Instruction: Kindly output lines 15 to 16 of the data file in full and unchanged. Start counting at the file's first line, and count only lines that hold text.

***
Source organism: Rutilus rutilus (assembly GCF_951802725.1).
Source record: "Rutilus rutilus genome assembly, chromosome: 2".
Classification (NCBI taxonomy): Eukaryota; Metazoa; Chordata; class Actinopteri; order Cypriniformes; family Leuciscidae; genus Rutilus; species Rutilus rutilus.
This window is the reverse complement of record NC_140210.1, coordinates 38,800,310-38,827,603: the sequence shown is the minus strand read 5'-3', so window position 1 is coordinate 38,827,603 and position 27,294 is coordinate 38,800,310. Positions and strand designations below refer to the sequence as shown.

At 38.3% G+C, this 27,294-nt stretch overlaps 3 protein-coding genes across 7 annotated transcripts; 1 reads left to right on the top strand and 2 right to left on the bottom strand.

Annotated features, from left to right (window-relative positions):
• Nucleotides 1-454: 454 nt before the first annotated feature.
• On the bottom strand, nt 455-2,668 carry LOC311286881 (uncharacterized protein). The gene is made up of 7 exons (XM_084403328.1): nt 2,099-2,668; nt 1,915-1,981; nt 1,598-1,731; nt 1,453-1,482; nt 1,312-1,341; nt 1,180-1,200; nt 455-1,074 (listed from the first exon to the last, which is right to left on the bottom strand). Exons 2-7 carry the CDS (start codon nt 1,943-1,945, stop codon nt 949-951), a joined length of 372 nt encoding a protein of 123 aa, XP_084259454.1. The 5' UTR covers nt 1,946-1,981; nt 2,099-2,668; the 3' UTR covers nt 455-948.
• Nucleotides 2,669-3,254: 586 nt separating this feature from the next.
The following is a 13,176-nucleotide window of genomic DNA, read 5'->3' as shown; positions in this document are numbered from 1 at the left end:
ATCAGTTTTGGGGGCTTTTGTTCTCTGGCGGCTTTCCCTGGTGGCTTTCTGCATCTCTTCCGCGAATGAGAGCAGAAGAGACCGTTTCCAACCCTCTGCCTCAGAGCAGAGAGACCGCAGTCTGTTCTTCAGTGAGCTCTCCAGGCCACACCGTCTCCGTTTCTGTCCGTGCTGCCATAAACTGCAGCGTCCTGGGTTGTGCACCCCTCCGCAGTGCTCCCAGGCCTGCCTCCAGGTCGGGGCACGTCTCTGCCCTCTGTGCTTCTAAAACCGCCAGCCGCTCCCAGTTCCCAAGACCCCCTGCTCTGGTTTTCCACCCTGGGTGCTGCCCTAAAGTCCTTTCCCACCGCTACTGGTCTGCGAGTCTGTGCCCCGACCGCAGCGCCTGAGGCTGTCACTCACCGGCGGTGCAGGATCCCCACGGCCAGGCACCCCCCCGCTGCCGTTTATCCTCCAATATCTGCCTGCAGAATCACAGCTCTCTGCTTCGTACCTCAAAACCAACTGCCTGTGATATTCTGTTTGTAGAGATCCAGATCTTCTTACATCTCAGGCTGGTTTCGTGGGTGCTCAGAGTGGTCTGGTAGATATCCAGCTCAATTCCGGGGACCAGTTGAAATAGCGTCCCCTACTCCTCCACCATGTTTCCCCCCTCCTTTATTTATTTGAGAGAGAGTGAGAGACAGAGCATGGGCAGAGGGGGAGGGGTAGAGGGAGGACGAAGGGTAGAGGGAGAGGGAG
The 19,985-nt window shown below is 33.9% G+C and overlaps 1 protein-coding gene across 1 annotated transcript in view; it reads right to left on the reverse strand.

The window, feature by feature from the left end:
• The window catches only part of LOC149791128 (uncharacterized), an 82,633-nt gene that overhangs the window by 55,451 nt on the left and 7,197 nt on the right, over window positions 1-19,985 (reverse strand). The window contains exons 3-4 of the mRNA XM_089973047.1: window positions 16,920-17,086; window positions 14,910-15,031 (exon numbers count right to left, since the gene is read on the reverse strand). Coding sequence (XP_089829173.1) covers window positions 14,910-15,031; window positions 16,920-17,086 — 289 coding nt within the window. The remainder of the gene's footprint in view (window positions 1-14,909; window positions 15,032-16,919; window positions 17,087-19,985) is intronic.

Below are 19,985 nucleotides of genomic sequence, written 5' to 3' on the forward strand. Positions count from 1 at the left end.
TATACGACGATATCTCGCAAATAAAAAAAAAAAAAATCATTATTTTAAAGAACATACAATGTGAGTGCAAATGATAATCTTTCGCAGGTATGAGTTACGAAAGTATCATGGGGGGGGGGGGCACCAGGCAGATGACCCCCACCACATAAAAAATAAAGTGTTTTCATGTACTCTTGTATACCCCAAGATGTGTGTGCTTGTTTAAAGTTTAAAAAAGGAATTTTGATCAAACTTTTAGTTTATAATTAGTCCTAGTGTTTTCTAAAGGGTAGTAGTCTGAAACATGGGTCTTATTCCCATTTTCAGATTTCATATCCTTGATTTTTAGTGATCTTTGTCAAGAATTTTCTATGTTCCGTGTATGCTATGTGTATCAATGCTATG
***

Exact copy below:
Below are 19,985 nucleotides of genomic sequence, written 5' to 3' on the forward strand. Positions count from 1 at the left end.
TATACGACGATATCTCGCAAATAAAAAAAAAAAAAATCATTATTTTAAAGAACATACAATGTGAGTGCAAATGATAATCTTTCGCAGGTATGAGTTACGAAAGTATCATGGGGGGGGGGGGCACCAGGCAGATGACCCCCACCACATAAAAAATAAAGTGTTTTCATGTACTCTTGTATACCCCAAGATGTGTGTGCTTGTTTAAAGTTTAAAAAAGGAATTTTGATCAAACTTTTAGTTTATAATTAGTCCTAGTGTTTTCTAAAGGGTAGTAGTCTGAAACATGGGTCTTATTCCCATTTTCAGATTTCATATCCTTGATTTTTAGTGATCTTTGTCAAGAATTTTCTATGTTCCGTGTATGCTATGTGTATCAATGCTATG